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Faculty employ skills from past careers

Delaney Brooks
Academy counselor Sean McCoart converses with South Lakes High School junior Amariee Mayo while he supervises shuttle pickup on Feb. 15.

Many students cannot fathom choosing to work in schools for the rest of their professional lives, but sometimes education is the natural destination. Whether it be as a result of scheduling concerns or personality reasons, approximately 66% of teachers at CHS switched careers to work in the school system according to a poll taken on Feb. 10.

“I originally wanted to be a dentist,” science teacher Nina Kauser said. “I took a dental academy class in high school and absolutely loved it, and when I was at George Mason doing my undergrad in pre-dental, I applied to dentist school and didn’t get in. So then I applied to hygiene school and got in.”

Following the COVID-19 pandemic, Kause left dentistry to become a teacher. Not only does she enjoy helping to guide students who are interested in healthcare, but she finds the work day of a teacher offers her more time to spend with her young son. 

From teachers to security, social workers to administrative assistants, 85.2% of staff switched careers to work in the public school system, according to the Feb. 10 poll.

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When academy counselor Sean McCoart earned a bachelor’s degree in industrial organizational psychology from George Mason University, he elected to enter the workforce rather than pursue a master’s degree. He spent 20 years working for a local print and graphics company before he redirected his career path.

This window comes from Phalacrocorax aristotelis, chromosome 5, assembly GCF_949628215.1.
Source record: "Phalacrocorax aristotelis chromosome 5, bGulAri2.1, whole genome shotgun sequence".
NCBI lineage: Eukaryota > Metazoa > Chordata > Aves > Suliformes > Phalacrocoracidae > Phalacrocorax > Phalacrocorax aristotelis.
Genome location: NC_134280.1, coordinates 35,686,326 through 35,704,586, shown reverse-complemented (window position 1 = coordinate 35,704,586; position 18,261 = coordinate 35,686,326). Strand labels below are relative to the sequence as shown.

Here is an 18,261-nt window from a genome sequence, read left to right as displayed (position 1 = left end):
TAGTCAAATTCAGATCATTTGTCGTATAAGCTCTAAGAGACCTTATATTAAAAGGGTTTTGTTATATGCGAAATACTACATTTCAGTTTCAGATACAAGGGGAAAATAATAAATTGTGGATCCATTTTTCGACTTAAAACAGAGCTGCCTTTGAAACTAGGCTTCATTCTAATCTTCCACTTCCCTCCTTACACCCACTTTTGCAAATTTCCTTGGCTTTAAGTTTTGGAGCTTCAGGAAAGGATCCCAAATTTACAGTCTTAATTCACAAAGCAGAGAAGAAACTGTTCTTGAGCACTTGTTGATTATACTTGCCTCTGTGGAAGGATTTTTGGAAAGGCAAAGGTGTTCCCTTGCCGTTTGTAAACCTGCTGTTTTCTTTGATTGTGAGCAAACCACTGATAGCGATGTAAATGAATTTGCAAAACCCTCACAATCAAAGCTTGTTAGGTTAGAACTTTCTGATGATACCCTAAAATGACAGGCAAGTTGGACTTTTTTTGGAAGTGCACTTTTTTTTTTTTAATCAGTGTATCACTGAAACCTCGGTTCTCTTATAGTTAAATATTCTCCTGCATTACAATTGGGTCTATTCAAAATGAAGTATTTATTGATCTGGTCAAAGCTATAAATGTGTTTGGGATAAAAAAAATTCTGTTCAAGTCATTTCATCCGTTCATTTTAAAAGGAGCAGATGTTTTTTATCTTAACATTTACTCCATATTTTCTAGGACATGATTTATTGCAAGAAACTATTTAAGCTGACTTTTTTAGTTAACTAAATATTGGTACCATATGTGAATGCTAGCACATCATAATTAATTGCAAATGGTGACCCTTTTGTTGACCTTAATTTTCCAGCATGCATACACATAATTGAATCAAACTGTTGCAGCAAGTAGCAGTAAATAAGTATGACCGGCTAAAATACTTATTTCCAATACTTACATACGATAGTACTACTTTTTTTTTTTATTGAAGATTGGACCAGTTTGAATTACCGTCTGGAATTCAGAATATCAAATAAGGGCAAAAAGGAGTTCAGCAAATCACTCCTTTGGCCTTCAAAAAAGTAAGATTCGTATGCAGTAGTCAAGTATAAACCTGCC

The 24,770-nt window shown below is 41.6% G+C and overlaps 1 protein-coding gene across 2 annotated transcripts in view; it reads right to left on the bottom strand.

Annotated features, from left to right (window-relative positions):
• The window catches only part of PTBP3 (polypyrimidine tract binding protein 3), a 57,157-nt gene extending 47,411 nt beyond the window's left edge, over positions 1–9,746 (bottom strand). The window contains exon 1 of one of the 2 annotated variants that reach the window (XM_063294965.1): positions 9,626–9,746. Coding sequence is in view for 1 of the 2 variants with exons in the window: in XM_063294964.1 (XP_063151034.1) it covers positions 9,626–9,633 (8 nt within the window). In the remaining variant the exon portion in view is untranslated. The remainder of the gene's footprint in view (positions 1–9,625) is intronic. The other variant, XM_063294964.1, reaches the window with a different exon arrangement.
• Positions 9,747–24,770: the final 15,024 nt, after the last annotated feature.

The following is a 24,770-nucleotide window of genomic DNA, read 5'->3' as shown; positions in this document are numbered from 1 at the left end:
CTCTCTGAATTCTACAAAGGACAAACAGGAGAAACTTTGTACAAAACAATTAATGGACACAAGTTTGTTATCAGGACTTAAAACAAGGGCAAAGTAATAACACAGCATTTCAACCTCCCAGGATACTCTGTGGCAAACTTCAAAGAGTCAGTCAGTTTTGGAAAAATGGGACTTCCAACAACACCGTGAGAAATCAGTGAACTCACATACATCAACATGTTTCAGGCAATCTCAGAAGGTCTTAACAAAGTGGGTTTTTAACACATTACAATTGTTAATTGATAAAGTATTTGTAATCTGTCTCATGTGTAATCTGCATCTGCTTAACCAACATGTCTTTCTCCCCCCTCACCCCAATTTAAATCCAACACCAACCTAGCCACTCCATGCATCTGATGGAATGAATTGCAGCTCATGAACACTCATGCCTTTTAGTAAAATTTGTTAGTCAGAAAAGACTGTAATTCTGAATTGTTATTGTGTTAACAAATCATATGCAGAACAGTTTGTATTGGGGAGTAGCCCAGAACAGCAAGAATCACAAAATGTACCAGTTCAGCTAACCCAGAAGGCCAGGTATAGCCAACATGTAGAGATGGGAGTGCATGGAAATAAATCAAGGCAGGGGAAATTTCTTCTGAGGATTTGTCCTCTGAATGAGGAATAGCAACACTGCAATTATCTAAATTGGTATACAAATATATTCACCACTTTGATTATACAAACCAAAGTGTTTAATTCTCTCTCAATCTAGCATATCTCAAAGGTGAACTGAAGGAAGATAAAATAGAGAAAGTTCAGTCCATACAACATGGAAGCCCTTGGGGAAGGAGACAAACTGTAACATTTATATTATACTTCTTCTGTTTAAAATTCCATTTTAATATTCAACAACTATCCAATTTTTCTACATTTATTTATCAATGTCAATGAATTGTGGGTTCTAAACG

“I wasn’t exactly the perfect cut-out for sales,” McCoart said. “I really wasn’t motivated by money. I was more motivated by working with people. And so after 20 years, getting my son through college, on the trip home from my son’s graduation, my wife looked over at me and said, ‘Are you ready?’ And I said, ’Ready for what?’ And she said, ‘To quit your job and find a new direction.’”

Meanwhile, social studies teacher Joe Clement arrived at CHS after two career switches. He was a system administrator and worked in economic consulting before he arrived at teaching.

“I knew that those two were not for me so I was either going to go into a doctoral program for economics or I was going to get a forestry degree and go into the Peace Corps or I was going to become a teacher,” Clement said. “So I got into grad school for all of those and had to make a decision, and the more I learned about teaching, the more I wanted to give that a try. So I tried it and I’ve been here ever since.”

According to Kauser, she’s found that skills she learned from her time as a dental hygienist have proven necessary now that she’s a teacher. After honing her cooperation abilities in the dentist’s office, she now uses them in the classroom. 

“A lot of patients come in scared from the dentist,” Kauser said. “They want certain things done a certain way and I feel like the public education system has become that way.”

Clement feels he’s carried a few things over to teaching from his previous careers. He attributes his work ethic and habits to his time as a consultant.

“In consulting, the hours are nuts, so when I got into teaching, I was not afraid of hard work or working way more than you are contracted to work,” Clement said. “In teaching, that is really important because a teaching day is only seven-and-a-half hours long, but if you’re going to do it well it requires a lot more than that. When you’re in consulting it’s all about decision making, and you make decisions all day long as a teacher.”

All three staff members believe they have found their place here and don’t foresee another career change in the near future. According to McCoart, he’s just meant for counseling. He says he finds CHS to be a much better fit both in community and in purpose.

“I like connection,” McCoart said. “I like trying to help. Everything that I learned in my master’s program was that a lot of those skills are just kind of innate in me: wanting to connect with people, listening, just reaching out and seeing if there’s an opportunity there for somebody to reach back to get a little bit of help or connection. I think it’s just kind of borne into me.”

This story was originally published on The Purple Tide | The Knightly News on March 22, 2023.